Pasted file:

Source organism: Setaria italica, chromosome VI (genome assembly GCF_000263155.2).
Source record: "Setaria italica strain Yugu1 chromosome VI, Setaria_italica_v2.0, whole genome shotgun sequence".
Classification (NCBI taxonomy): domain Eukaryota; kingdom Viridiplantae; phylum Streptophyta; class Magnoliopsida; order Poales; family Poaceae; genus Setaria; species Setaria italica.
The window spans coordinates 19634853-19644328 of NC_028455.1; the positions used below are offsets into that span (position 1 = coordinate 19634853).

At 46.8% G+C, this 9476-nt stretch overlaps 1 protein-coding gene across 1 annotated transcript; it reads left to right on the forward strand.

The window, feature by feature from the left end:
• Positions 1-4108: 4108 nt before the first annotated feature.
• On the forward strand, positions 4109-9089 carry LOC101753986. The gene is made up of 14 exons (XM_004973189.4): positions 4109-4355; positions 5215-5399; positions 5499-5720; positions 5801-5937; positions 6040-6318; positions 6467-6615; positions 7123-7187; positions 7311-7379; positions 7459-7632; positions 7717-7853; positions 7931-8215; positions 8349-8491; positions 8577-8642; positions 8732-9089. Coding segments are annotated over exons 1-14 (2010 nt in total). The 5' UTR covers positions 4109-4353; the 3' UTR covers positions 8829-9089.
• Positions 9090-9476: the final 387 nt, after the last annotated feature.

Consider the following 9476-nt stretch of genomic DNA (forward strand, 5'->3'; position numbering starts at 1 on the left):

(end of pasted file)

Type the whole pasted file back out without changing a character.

Source organism: Setaria italica, chromosome VI (genome assembly GCF_000263155.2).
Source record: "Setaria italica strain Yugu1 chromosome VI, Setaria_italica_v2.0, whole genome shotgun sequence".
Classification (NCBI taxonomy): domain Eukaryota; kingdom Viridiplantae; phylum Streptophyta; class Magnoliopsida; order Poales; family Poaceae; genus Setaria; species Setaria italica.
The window spans coordinates 19634853-19644328 of NC_028455.1; the positions used below are offsets into that span (position 1 = coordinate 19634853).

At 46.8% G+C, this 9476-nt stretch overlaps 1 protein-coding gene across 1 annotated transcript; it reads left to right on the forward strand.

The window, feature by feature from the left end:
• Positions 1-4108: 4108 nt before the first annotated feature.
• On the forward strand, positions 4109-9089 carry LOC101753986. The gene is made up of 14 exons (XM_004973189.4): positions 4109-4355; positions 5215-5399; positions 5499-5720; positions 5801-5937; positions 6040-6318; positions 6467-6615; positions 7123-7187; positions 7311-7379; positions 7459-7632; positions 7717-7853; positions 7931-8215; positions 8349-8491; positions 8577-8642; positions 8732-9089. Coding segments are annotated over exons 1-14 (2010 nt in total). The 5' UTR covers positions 4109-4353; the 3' UTR covers positions 8829-9089.
• Positions 9090-9476: the final 387 nt, after the last annotated feature.

Consider the following 9476-nt stretch of genomic DNA (forward strand, 5'->3'; position numbering starts at 1 on the left):